Made A Super Bouncy Ball

“A boy cannot begin playing ball too early. I might almost say that while he is still creeping on all fours he should have a bouncing rubber ball.”
--Christy Mathewson

Tonight, after arriving back home
from Truckee, I decided to try to make a super bouncy ball from a science kit we found in a toy store a few months ago. It's produced by the Smithsonian and looked like it could be fun. When I was a kid, I used to love getting these things from the little vending machines in the supermarket and bouncing them super high.
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The kit comes with the powder used to make the balls, which looked like colored salt crystals, an Erlenmeyer flask, a mold, and instructions.
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The instructions were supposed to be simple. I started by filling up the flask with 200 mL of water.
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I took the crystals and filled the mold with them.
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I dropped the mold into the water and let it sit in there for 1 minute.
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I took it out and let it sit for 3 minutes.
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Finally, I removed the mold. This is where it's supposed to be a ball and I just let it dry for an hour, but instead we got a powdery mess all over the place.
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I started experimenting with the amount of packing the crystals needed in the mold. I tried less crystals because I thought that the mold let more water in it might help. It didn't. Then I tried more crystals hoping it would possibly sink more. That didn't work either.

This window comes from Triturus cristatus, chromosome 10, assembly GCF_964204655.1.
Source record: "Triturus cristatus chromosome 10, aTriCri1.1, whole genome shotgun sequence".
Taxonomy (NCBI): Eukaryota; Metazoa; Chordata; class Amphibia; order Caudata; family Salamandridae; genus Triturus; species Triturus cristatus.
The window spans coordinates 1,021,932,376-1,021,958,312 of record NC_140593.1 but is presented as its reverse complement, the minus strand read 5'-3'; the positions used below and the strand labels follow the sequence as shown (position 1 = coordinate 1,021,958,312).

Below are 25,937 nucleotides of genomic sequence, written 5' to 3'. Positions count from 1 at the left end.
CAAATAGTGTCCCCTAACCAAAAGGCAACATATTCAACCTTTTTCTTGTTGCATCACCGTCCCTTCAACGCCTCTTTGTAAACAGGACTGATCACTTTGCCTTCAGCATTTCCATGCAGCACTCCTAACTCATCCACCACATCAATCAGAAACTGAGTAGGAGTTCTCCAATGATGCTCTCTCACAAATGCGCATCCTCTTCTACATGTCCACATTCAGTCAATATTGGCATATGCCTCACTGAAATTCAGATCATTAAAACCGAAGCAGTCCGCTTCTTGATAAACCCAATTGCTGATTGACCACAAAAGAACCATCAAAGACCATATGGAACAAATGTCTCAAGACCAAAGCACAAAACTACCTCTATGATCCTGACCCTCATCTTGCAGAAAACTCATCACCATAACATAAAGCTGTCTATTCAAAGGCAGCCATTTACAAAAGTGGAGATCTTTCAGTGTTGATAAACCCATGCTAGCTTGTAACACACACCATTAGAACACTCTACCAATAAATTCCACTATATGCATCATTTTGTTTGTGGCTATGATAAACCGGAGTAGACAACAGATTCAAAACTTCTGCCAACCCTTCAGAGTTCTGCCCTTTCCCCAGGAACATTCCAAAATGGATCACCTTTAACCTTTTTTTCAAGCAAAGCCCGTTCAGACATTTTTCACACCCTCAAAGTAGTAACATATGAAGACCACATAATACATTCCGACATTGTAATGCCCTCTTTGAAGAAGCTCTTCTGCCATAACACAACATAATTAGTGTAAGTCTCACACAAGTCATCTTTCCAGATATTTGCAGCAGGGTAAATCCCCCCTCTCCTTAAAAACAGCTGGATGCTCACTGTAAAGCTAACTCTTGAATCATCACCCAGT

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J and I then tried forcing the mold to be submerged by placing a couple of spoons on it. This helped set the outside, but the inside stayed powdery and the ball fell apart after I opened the mold.
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Eventually, we got a combination to work where air bubbles came out of the mold and the mold sank. I left it in the water an extended period of time and left it sitting in the mold an extra amount of time as well. This allowed it to take in enough water to make the ball.
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I took it out of the mold and let it dry overnight. The next morning I tested it out and it bounced. Success!

This kit was a disappointment to me. The instructions weren't clear enough to let me know if I was doing it correctly or not, and they also did not indicate how the science in the experiment worked. It's definitely set up to be an educational device, but it doesn't tell you why you're doing it, what you're trying to achieve, how the chemical reactions are supposed to work, or even anything remotely educational. For something that's designed for kids, I think the target audience would just get frustrated at this product.

I did eventually get to the intended result with a fun, usable bouncy ball, but in the end, I would not recommend this kit at all.

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